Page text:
• Blue Lake: The last major landmark before you reach the final car park at Ketetahi, after a long walk through the forest, is the magnificent Blue Lake. This is one of the most sacred sites in the national park for the local Maori, and there are many a legend attached to its beautiful blue color.


How to Start the Tongariro Crossing

The two-car parks can be easily reached by car if you have your own transport, however, you will have the slight problem of getting back to your parking spot, after walking the 19.4-kilometer linear trail.

If you don’t have a good friend willing to run you there and back, then you can use the shuttle buses that transport hikers between the two car parks, to save you walking the whole route again!

This is fine in offseason, however during the peak hiking season, between October and April, when the Tongariro Crossing is at its busiest, there are parking restrictions that only allow you stay for four hours, rendering driving here on your own pretty much impossible unless you are an ultra marathon runner.

The best way to get to the start and away again from the endpoint is to use the shuttles that take you to the nearby towns. They are run by the national park and by private companies, and their aim is to make the whole experience much smoother and easier for you anyway.

Book your shuttles in advance: 

During the summer season, there are shuttles running from all the major towns nearby, and they will get you to the start early in the morning, but stop running around 6 pm – so make sure you are at the end by this time!

Shuttles run primarily from the nearby towns of Whakapapa, Tongariro, Turangi and further afield to Taupo, which can be a great location to base yourself.

If you want a guided hike, we recommend these tours:


Best Time to Visit

Summer is, of course, the best time to attempt the hike, as being at high altitude, the weather needs to be a real concern. If conditions don’t look good, then don’t risk it, and heed the national park warnings, as things can change quickly and dramatically.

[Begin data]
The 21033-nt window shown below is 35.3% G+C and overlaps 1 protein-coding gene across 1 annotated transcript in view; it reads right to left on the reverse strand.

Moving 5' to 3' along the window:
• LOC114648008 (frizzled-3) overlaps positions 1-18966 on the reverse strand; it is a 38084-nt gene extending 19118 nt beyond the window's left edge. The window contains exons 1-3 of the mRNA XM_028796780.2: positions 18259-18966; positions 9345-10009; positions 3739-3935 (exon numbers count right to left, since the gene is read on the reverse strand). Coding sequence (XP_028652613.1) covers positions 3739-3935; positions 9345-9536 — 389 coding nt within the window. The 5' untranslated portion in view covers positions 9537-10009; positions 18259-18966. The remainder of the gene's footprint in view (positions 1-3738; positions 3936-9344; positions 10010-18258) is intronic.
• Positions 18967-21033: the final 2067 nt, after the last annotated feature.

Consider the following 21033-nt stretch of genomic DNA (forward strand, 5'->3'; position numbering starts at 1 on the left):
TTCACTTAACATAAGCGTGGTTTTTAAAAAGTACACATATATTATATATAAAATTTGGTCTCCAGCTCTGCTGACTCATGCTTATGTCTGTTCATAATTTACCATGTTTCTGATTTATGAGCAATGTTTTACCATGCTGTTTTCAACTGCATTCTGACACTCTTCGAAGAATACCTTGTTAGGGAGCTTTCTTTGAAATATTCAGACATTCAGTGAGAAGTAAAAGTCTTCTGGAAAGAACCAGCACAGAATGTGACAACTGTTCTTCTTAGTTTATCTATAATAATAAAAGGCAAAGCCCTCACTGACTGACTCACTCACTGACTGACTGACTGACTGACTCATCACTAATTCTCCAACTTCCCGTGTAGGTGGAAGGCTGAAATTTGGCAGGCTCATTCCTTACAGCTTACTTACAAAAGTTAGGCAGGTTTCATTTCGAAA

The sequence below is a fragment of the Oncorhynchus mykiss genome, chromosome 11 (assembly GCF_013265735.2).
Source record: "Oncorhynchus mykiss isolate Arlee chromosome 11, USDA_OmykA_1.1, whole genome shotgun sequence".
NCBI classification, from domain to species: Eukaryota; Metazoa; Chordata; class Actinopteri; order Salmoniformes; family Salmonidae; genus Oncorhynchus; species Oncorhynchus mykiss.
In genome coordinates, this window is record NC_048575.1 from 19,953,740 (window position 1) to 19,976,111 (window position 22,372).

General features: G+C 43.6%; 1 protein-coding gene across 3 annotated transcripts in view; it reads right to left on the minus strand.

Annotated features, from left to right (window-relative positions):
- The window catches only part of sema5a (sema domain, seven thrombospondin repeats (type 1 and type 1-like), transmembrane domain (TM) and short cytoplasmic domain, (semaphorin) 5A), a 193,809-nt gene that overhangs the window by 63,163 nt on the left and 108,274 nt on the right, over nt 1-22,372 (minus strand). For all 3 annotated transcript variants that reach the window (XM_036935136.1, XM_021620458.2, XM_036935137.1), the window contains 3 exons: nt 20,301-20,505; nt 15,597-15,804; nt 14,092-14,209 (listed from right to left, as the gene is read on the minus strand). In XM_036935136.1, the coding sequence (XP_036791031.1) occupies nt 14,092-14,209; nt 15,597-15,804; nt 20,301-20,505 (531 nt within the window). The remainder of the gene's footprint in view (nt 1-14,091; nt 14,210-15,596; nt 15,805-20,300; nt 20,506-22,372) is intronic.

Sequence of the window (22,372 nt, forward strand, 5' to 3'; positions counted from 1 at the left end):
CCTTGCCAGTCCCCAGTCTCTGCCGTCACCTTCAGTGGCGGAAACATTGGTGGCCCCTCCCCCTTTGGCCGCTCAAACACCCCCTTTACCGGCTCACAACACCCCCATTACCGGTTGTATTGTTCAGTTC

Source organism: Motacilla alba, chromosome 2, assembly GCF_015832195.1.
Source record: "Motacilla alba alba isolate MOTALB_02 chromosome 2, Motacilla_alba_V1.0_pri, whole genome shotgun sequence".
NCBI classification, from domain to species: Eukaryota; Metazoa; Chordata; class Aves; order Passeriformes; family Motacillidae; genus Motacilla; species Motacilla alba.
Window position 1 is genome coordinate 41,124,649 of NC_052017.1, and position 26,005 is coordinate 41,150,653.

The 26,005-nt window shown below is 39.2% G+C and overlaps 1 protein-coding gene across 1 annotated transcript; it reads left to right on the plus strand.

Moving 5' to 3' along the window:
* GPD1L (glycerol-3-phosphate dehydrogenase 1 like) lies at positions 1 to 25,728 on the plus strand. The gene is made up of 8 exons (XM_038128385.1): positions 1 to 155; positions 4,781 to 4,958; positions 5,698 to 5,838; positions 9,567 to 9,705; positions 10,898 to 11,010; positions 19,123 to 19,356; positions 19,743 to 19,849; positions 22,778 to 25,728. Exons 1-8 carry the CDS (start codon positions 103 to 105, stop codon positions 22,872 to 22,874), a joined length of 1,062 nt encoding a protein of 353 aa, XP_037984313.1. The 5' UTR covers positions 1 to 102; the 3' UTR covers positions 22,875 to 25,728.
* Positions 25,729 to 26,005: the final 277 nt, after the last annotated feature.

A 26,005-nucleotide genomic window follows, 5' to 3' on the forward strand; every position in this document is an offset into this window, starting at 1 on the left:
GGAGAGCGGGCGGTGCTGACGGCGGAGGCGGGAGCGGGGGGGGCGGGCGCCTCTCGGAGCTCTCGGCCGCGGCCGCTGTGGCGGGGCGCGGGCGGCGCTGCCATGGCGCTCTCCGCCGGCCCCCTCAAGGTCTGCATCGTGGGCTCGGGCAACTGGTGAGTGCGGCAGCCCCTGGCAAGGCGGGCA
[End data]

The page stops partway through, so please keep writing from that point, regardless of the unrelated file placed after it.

You can make the crossing in winter when the landscapes are iced over and covered in snow, but to do this you will need an experienced local guide, ice picks and other specialist equipments, and have previous mountaineering experience.

We did the crossing in later March and had absolutely gorgeous weather, albeit a little windy. That said, I spent most of the hike in my down jacket until we reached the long descent at the end. We did wear hats, but no gloves, to keep the wind out of our ears. 

What to Bring with You

You will need to have adequate supplies and clothing to make the hike end to end. Even in summer, ensure that you pack rain gear and warm clothing, as you never quite know when the weather will turn for the worst when you are at altitude.

Sturdy, worn-in hiking boots that you are comfortable in are a must, as are great socks.

Take plenty of water, as there are no designated water refill stations. You may find streams, and of course the lakes, however, these can be incredibly hot due to the geothermal activity going on under the ground here. 

Do not take less than 2 liters of water, per person for this hike. You also need to pack adequate food, you’ll need lunch and plenty of high-calorie snacks to keep your energy up. 

Our Recommended Packing List:

  • 20L backpack (bonus if it is also a dry bag)
  • Rain jacket & pants
  • Warm Jacket
  • Merino Wool long sleeve top
  • Buff Headwear – to use as a headband and neck gaiter
  • Warm Hat
  • Sunglasses
  • Sunscreen
  • Blister Kit
  • Plenty of snacks
  • Solid pack lunch
  • 2 liters of water, at a minimum
  • Camera

Although you might never use it, it’s wise to take a head torch too, just in case your hike takes longer than expected and things start to get dark. If you run into trouble, the trail is luckily quite a busy and popular route, so you should be able to get assistance from other walkers, but it’s best to be well prepared to ensure that you won’t run into any trouble in the first place.

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About Lina Stock

Lina is an award-winning photographer and writer that has been exploring the world since 2001. She has traveled to 100 countries on all 7 continents. Member: SATW, NATJA, ATTA, ITWA

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2 thoughts on “Hiking the Tongariro Crossing & Devil’s Staircase: Everything You Need to Know”

  1. It’s an amazing hike, isn’t it! So good that there are stairs up the Devil’s Staircase now – when I first did it about 10 years ago it was a narrow rocky path! And I totally agree about the last part of the hike being so boring – I wonder how they could make it more fun?

  2. To this day, Tongariro Crossing is still one of my favorite hikes. We had high winds as well, but we decided to press on. A hard shell jacket was nice for me to protect my skin from the dust that was being blown around. It looks like you had good weather. I think that it is hard to get perfect conditions when doing an alpine hike!